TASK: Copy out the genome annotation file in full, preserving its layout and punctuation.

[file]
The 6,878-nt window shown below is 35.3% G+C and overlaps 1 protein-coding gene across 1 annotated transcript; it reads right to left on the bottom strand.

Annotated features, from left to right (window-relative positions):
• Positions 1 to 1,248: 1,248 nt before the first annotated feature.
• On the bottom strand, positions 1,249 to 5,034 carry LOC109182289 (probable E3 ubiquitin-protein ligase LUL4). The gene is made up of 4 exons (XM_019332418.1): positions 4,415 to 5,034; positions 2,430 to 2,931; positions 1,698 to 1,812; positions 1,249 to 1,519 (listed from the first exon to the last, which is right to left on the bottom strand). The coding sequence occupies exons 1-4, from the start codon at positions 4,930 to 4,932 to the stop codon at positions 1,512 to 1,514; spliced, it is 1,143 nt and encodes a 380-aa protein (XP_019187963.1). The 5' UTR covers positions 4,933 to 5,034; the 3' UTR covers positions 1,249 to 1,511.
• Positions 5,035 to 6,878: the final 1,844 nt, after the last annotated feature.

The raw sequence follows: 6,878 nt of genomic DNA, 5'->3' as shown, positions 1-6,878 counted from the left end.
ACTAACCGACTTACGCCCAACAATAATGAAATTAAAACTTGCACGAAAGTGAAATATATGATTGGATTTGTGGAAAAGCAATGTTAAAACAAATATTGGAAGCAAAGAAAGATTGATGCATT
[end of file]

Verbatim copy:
The 6,878-nt window shown below is 35.3% G+C and overlaps 1 protein-coding gene across 1 annotated transcript; it reads right to left on the bottom strand.

Annotated features, from left to right (window-relative positions):
• Positions 1 to 1,248: 1,248 nt before the first annotated feature.
• On the bottom strand, positions 1,249 to 5,034 carry LOC109182289 (probable E3 ubiquitin-protein ligase LUL4). The gene is made up of 4 exons (XM_019332418.1): positions 4,415 to 5,034; positions 2,430 to 2,931; positions 1,698 to 1,812; positions 1,249 to 1,519 (listed from the first exon to the last, which is right to left on the bottom strand). The coding sequence occupies exons 1-4, from the start codon at positions 4,930 to 4,932 to the stop codon at positions 1,512 to 1,514; spliced, it is 1,143 nt and encodes a 380-aa protein (XP_019187963.1). The 5' UTR covers positions 4,933 to 5,034; the 3' UTR covers positions 1,249 to 1,511.
• Positions 5,035 to 6,878: the final 1,844 nt, after the last annotated feature.

The raw sequence follows: 6,878 nt of genomic DNA, 5'->3' as shown, positions 1-6,878 counted from the left end.
ACTAACCGACTTACGCCCAACAATAATGAAATTAAAACTTGCACGAAAGTGAAATATATGATTGGATTTGTGGAAAAGCAATGTTAAAACAAATATTGGAAGCAAAGAAAGATTGATGCATT